June,24,2015: For one of India’s best known global brands, the Indian Institutes of Management, a Bill framed by the Human Resource Development Ministry has
After the treatment meted out to the directors and chairmen of the Indian Institutes of Technology, it appears that the IIMs are next on the block. The recommendations in the Bill, drafted by the Ministry headed by Smriti Irani, on display on mygov.in, are at variance with the recommendations submitted by them last year. The Bill, they fear, carries the trademark signature of overreach as is evident in some of the clauses. For one, they say the government seeks to appropriate for itself the power to decide on academic posts other than the one of director, whereas the draft submitted by the IIM-Ahmedabad wants the institutes to take the decision.
Indian Institute of Management-Ahmedabad (IIM-A) Director Ashish Nanda has criticised the Institutes of Management Bill, 2015, proposed by the Human Resource Development Ministry for its overreach, and has said, “In its current form, it will lead to a serious erosion of IIMs’ autonomy.”
Speaking to The Hindu, Mr. Nanda said the Bill would cause inefficiency, attenuation in the drive to excel, and dampening of innovation in the IIMs. The Hindu reported last week how the proposed Bill would take away the autonomyof India’s best-known global centres of excellence by stripping them of their decision-making powers.
Mr. Nanda said the proposed centralisation of power would have three consequences. “First, bureaucrats will have considerable decision-making powers, though they may not have the specific knowledge of each IIM. Second, those leading the IIMs will feel disempowered, since most of the decision-making rights will vest with the government. Third, with centralised decision-making will come a tendency to establish uniform rules and procedures,” the IIM-A Director said.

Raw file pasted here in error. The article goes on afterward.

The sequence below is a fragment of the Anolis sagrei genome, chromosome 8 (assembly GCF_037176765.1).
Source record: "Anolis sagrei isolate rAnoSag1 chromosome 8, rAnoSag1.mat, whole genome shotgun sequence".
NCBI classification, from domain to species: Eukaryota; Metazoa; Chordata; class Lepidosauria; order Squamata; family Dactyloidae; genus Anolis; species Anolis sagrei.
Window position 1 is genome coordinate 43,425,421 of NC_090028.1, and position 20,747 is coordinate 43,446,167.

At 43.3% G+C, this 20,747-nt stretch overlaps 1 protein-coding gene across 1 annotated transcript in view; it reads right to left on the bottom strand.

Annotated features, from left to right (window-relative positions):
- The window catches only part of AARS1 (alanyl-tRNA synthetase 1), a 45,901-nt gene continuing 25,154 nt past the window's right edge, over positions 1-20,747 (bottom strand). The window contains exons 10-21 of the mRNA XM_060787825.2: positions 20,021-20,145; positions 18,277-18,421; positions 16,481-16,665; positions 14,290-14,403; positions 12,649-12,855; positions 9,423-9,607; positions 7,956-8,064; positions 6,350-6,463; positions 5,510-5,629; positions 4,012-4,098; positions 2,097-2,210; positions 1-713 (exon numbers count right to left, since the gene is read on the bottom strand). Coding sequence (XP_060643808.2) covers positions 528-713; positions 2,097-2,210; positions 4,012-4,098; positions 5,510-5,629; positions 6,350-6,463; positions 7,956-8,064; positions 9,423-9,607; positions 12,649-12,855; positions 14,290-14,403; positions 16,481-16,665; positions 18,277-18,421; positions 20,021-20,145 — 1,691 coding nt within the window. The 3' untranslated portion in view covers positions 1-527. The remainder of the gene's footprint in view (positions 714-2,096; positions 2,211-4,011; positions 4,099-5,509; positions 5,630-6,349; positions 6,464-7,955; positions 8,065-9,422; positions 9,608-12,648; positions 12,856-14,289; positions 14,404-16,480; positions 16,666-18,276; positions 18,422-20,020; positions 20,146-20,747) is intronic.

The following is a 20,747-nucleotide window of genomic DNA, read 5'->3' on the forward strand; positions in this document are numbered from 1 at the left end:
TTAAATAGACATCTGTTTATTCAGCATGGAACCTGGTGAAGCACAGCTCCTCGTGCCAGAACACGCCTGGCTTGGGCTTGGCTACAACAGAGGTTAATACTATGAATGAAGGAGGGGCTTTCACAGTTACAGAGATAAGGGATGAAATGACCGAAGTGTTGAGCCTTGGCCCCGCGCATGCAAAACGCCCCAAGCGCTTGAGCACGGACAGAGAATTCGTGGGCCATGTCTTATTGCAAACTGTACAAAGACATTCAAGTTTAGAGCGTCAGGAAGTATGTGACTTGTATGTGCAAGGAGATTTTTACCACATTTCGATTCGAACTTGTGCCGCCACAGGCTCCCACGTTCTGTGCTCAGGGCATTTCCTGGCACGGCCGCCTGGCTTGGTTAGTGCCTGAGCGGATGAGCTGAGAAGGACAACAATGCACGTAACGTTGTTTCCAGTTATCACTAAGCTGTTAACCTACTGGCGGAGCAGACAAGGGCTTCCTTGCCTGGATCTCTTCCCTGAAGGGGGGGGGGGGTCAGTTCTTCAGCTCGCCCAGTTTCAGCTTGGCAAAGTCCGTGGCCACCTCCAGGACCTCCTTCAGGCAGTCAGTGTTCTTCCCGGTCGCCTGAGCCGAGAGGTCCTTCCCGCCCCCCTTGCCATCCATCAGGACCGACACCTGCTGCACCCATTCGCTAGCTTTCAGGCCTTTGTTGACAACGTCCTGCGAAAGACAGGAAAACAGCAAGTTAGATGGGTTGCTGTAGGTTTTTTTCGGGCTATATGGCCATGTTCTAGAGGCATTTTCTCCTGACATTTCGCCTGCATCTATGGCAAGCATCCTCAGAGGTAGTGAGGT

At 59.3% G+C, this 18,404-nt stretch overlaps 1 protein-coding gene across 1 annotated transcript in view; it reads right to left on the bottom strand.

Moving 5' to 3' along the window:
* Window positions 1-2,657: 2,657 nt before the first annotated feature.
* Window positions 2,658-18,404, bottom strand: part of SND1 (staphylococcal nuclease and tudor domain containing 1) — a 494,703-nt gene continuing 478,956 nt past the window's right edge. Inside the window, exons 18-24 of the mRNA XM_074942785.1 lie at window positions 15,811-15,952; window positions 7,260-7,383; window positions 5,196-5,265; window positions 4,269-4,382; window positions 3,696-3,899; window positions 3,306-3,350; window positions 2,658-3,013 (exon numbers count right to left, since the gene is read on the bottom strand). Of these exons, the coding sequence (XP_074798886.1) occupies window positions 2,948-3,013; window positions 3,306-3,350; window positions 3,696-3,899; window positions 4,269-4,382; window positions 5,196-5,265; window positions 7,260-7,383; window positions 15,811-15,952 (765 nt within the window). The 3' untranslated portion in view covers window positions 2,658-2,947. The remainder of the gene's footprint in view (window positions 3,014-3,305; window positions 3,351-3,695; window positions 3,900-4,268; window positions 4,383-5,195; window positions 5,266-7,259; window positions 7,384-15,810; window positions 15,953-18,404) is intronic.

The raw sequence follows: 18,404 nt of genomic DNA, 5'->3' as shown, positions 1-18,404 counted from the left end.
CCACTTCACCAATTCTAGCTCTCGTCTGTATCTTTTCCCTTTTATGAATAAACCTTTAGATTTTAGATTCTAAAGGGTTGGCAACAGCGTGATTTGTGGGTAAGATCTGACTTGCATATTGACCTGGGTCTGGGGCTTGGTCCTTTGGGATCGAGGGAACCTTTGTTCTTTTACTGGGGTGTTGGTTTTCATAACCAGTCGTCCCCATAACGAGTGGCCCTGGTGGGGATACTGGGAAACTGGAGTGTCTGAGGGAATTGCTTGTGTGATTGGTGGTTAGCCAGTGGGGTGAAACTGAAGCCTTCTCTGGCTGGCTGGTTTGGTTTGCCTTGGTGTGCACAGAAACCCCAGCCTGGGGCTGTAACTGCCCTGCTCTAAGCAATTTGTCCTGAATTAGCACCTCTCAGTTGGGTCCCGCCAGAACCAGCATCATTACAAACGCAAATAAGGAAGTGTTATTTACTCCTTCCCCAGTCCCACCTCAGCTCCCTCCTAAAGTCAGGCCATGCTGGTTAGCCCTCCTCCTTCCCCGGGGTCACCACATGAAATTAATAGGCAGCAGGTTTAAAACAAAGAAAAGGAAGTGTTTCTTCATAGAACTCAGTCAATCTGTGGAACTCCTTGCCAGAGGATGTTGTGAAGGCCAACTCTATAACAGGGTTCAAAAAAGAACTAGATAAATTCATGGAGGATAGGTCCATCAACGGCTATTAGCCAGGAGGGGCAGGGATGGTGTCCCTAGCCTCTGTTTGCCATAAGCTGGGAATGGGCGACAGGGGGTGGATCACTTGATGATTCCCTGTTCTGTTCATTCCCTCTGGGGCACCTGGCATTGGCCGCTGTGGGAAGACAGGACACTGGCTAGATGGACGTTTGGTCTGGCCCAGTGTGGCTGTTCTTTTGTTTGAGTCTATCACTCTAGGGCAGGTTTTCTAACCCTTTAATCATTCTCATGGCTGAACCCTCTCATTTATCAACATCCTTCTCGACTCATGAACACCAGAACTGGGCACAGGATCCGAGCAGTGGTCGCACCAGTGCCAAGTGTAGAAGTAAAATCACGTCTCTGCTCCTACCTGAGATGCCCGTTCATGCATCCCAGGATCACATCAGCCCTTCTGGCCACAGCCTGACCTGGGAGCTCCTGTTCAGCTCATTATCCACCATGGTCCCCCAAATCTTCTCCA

Mr. Nanda said the specific knowledge of running the IIMs vests with the institutes. He cautioned that a regime in which power was centralised made institutional leaders needy; they ended up wasting too much time and energy explaining to government functionaries why they must be supported and what was not working well.
“In such a situation, Government officials risk becoming interventionist and the tendency to find “one-size-fits-all” solutions to all institutions curtails innovation,” Mr. Nanda said.
‘Draft Bill ignores our proposals’
Speaking to The Hindu, Mr. Nanda said: “We had exhaustive consultations with the Government last October and we felt we had mutually agreed upon several issues. The next thing we hear is this draft, which runs counter to whatever we proposed.”He also worried that the proposed Bill uses the word regulate once too often. “To my mind, this will impact the strategic and operational activities of the IIMs ranging from the fee structure to the maintenance of the buildings,” he said.
By this Mr. Nanda implied that the HRD Ministry would become the decision-maker with the academic board of the IIMs being reduced to a recommendatory body.
“I feel the Academic Faculty of IIMs should have the freedom to choose the academic board. Also, how to compensate the faculty should be left to the IIMs and not based on Government Rules,” Mr. Nanda said.
He clarified that the government must hold institutions accountable, but it should allow them complete operational autonomy. It is also learnt that all the IIMs are on board with the IIMA on the issue of erosion of autonomy.
Read the Full Text of the Bill here-